Rather than use its limited fuel capacity to take off and climb to altitude, the X-2 was dropped from a modified heavy bomber as had been the earlier rocketplanes. The launch altitude was 30,000 feet (9,144 meters). After the fuel was exhausted, the X-2 glided to a touchdown on Rogers Dry Lake at Edwards Air Force Base.

A four-engine Boeing B-50A Superfortress bomber, serial number 46-011, was modified as the ”mothership.” A second Superfortress, B-50D-95-BO 48-096, was also modified to carry the X-2, and was redesignated EB-50D. During the flight test program, the X-2 reached a maximum speed of Mach 3.196 (2,094 miles per hour, 3,370 kilometers per hour) and a maximum altitude of 126,200 feet (38,466 meters).

Frank Kendall Everest was a fighter pilot and flight instructor during World War II. He flew combat missions in both the Mediterranean and China-Burma-India Theaters of Operation. In May 1945 he was shot down. Everest was captured by the Japanese, held as a prisoner and tortured until the end of the war. After the war, Everest flew as a test pilot at Wright-Patterson Air Force Base, Ohio, and then at Edwards Air Force Base. On 23 July 1956, he was The Fastest Man Alive. Pete Everest retired as a brigadier general in 1970, and died in 2004.

Lieutenant Colonel Frank Kendall Everest, U.S. Air Force, wearing a David Clark Co. T-1 capstan-type partial-pressure suit for protection at high altitude, with a Bell X-2 rocketplane at Edwards AFB, circa 1956. (U.S. Air Force)

© 2017, Bryan R. Swopes

Facebooktwitterredditpinterestlinkedinmailby feather

27 June 1952

Jean L. Ziegler in the cockpit of Bell X-2 46-675 after landing on Rogers Dry Lake, at Edwards Air Force Base, California, 27 June 1952. (NASA)

27 June 1952: The Bell X-2 research rocketplane, with company test pilot Jean Leroy (“Skip”) Ziegler at the controls, was airdropped from a “mothership,” a Boeing B-50A-5-BO Superfortress, 46-011, over Edwards Air Force Base, California. This was the first flight of the X-2 Program, and was an unpowered glide flight for pilot familiarization.

On touch down, the nose wheel collapsed and the aircraft slid across the dry lake bed, but was not seriously damaged.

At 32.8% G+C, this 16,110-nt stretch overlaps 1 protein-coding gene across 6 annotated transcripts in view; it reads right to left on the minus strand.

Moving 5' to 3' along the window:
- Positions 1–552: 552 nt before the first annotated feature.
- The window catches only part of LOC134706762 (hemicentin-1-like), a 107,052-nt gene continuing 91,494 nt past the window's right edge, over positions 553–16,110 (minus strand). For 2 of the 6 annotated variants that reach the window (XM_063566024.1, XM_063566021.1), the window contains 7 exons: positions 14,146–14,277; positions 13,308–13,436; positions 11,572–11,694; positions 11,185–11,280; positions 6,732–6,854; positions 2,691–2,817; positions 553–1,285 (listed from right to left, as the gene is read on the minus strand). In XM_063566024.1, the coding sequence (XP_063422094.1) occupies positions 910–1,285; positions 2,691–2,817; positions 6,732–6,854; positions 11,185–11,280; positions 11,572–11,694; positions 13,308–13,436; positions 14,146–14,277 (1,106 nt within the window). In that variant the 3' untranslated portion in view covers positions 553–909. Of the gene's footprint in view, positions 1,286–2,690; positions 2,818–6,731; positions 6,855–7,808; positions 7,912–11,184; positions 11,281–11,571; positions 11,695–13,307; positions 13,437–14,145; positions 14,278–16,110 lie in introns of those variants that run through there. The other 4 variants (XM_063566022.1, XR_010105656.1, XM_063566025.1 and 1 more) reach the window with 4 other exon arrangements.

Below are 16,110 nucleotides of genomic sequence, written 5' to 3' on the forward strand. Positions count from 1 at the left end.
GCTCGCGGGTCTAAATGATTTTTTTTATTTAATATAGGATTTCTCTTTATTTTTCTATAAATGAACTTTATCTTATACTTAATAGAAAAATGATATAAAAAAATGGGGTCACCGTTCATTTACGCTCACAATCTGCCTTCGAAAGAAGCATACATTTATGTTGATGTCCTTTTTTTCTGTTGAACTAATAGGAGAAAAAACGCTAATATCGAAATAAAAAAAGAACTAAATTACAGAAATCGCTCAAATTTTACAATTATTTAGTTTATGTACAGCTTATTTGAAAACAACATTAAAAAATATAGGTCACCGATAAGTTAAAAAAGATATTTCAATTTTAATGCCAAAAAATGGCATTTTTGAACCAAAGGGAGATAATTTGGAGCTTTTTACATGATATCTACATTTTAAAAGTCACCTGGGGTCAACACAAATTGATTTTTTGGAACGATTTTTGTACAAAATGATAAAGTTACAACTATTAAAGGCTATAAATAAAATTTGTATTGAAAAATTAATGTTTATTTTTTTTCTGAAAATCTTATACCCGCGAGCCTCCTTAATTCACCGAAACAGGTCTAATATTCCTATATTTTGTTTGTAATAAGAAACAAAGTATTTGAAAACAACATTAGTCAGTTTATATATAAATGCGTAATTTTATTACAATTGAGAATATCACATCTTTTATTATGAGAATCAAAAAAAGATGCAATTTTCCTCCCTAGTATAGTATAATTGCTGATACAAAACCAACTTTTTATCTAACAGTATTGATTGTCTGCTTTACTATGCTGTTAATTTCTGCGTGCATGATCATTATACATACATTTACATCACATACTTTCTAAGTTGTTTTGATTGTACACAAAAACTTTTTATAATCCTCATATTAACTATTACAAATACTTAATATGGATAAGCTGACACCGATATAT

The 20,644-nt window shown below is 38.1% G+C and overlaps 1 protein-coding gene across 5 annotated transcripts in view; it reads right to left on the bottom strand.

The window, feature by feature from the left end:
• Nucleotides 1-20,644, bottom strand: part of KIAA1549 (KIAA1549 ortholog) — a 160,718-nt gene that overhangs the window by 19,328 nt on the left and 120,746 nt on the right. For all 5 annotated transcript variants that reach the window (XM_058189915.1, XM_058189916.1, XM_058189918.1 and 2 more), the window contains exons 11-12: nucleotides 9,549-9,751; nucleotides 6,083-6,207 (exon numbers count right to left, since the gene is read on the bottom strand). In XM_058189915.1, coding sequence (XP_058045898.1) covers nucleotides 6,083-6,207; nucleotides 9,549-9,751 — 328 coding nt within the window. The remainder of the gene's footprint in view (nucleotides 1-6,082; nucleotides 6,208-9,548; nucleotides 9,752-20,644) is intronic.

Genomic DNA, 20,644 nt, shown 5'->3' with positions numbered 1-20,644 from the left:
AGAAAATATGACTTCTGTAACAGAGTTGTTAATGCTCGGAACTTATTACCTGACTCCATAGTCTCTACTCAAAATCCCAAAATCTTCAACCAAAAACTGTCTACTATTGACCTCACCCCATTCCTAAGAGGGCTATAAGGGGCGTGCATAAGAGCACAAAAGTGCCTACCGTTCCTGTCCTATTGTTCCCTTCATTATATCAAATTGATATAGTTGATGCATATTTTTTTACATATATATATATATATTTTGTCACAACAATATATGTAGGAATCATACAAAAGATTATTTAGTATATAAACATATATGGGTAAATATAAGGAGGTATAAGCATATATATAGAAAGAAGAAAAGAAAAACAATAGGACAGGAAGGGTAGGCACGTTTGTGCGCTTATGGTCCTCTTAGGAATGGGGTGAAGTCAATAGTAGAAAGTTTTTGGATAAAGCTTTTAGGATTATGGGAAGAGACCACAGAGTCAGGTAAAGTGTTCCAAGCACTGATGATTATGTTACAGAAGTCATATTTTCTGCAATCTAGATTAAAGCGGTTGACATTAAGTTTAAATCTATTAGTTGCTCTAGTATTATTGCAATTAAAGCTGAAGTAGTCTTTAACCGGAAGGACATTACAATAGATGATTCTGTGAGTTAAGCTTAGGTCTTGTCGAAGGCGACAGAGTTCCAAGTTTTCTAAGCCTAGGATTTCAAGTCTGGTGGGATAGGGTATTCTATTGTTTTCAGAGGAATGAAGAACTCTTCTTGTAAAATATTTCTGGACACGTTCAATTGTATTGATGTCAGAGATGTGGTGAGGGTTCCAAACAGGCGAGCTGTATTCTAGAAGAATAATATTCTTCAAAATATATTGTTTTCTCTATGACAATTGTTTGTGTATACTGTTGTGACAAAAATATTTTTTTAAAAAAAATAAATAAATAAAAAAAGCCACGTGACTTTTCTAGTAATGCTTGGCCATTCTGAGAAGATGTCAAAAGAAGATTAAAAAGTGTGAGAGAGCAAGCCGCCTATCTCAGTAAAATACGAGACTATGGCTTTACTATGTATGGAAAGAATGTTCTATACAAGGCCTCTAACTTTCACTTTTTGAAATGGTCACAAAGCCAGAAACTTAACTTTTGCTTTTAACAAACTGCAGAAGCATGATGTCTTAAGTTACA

Two X-2 rocketplanes, serial numbers 46-674 and 46-675, were built by the Bell Aircraft Corporation, which has also built the X-1 series. The second X-2 was the first one to fly.

Bell Aircraft Corporation standing next to the Bell X-2 rocket plane on Rogers Dry Lake, California, after the first glide flight, 27 June 1952. The nose wheel collapsed on landing. (NASM)

The X-2 was a joint project of the U.S. Air Force and NACA (the National Advisory Committee for Aeronautics, the predecessor of NASA). The rocketplane was designed and built by Bell Aircraft Corporation of Buffalo, New York, to explore supersonic flight at speeds beyond the capabilities of the earlier Bell X-1 and Douglas D-558-2 Skyrocket. In addition to the aerodynamic effects of speeds in the Mach 2.0–Mach 3.0 range, engineers knew that the high temperatures created by aerodynamic friction would be a problem, so the aircraft was built from Stainless Steel and K-Monel, a copper-nickel alloy.

The Bell Aircraft Corporation X-2 was 37 feet, 10 inches (11.532 meters) long with a wingspan of 32 feet, 3 inches (9.830 meters) and height of 11 feet, 10 inches (3.607 meters). Its empty weight was 12,375 pounds (5,613 kilograms) and loaded weight was 24,910 pounds (11,299 kilograms).

Bell X-2 46-675 on its transportation dolly at Edwards Air Force Base, california, 1952. (NASA)
Bell X-2 46-675 on its transportation dolly at the NACA High Speed Flight Station, Edwards Air Force Base, California, 1952. (NASA)

The X-2 was powered by a throttleable Curtiss-Wright XLR25-CW-1 rocket engine that produced 2,500–15,000 pounds of thrust burning alcohol and liquid oxygen. Rather than use its limited fuel capacity to take off and climb to altitude, the X-2 was dropped from a modified heavy bomber as had been the earlier rocketplanes. The launch altitude was 30,000 feet (9,144 meters). After the fuel was exhausted, the X-2 glided to a touchdown on Rogers Dry Lake at Edwards Air Force Base.